The BizFilings blog covering business tips and trends.
Part 2 - Promote your business with $0 budget: 3 PR tactics
Published on Mar 26, 2012
Read 'Part 2 - Promote your business with $0 budget: 3 PR tactics' at 'Time to Start Up,' the small business blog by BizFilings.
By Brooke Miller Hall
Public relations play a part in any well rounded marketing plan. Here are three PR tactics that you can try for little or no cost.
1. News releases
Announce promotions, new hires, product launches and innovative services through news releases. To reach your target customers, think about what publications (print and online) they’re most likely to read.
Most publications’ web sites have an e-mail address, fax or online form to submit news releases.
Just remember, since you are not paying for this service, your news release might not get printed – or it could be edited, combined with another story or held for several months until there’s space to print it.
2. Expert columns
Publications are most likely to print your submissions if you provide valuable information to their readers. If you own your own business or play a key role in one, than you have specialized knowledge that could help others.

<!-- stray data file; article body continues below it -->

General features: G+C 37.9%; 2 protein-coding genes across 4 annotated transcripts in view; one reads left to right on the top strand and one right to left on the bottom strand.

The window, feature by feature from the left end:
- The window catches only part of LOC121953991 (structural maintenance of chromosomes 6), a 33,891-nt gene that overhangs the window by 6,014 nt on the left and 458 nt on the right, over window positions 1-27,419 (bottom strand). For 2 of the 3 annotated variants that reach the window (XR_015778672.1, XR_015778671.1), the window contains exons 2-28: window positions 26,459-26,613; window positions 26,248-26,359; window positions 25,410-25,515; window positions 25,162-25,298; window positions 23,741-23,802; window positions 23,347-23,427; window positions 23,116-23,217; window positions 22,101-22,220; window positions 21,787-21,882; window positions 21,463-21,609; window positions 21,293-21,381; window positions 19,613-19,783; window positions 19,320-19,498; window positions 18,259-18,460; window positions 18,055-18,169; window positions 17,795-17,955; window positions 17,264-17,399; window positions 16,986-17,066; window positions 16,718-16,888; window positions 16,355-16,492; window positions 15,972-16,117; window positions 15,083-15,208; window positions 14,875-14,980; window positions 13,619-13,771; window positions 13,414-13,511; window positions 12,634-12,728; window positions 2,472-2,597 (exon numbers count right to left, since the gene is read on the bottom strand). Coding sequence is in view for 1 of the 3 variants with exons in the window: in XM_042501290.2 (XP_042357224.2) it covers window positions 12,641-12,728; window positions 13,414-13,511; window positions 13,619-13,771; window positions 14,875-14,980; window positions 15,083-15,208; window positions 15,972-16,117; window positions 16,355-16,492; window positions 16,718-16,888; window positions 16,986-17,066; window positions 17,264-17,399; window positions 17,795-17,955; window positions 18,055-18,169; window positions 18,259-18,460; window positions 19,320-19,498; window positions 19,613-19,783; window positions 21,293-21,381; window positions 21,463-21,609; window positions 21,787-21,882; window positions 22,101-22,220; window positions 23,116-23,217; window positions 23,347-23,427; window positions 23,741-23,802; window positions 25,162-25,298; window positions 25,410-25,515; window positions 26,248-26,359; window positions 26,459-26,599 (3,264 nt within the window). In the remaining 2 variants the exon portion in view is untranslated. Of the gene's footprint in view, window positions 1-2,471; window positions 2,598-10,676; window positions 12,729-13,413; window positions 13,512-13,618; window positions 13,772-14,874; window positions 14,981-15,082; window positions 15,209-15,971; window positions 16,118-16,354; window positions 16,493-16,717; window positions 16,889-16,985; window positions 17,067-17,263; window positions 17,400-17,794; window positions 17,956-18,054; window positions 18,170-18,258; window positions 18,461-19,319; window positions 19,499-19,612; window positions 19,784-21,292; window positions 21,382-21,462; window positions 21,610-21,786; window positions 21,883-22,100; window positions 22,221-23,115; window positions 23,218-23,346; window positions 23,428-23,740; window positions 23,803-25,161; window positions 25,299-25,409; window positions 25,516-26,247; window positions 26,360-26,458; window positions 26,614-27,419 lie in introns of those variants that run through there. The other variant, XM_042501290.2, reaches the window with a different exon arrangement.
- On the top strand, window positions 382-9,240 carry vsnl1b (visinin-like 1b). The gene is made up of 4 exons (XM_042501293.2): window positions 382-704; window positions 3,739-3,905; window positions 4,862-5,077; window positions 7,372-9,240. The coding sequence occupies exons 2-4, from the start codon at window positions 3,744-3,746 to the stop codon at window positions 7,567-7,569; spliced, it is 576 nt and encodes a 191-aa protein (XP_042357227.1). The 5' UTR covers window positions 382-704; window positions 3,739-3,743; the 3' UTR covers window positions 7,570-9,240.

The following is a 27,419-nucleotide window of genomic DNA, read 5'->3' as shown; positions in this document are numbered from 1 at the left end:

An accountant could share record-keeping tips. A jewelry maker could highlight the latest trends. A chiropractor could illustrate warning signs for potential back problems.
Once you narrow down your topic, research publications run that similar stories. Again, target those your would-be clients are reading.
Then call the editor and propose your story. Many are overworked and will welcome free content – and they may even help you refine the article to attract maximum readership. Plus if you develop a good relationship, the editor may contact you as an expert source in future news stories.
Once it’s published, link the article to your social media pages and corporate web site.
3. Speaking engagements
Another way to enhance your reputation is sharing your knowledge and answering questions at speaking engagements.
Try giving a presentation at the Chamber of Commerce lunch meeting. Or holding a workshop at the library. Or manning a booth at the high school career fair.
Civic and trade organizations offer a great forum. They typically have monthly meetings and are looking for speakers.
Think about where your customers are. What organizations do they belong to? What web sites do they frequent? What publications do they read? That’s where you need to be.
See our previous post about Public Relations 101, and look for an upcoming post on when to use PR and when not to.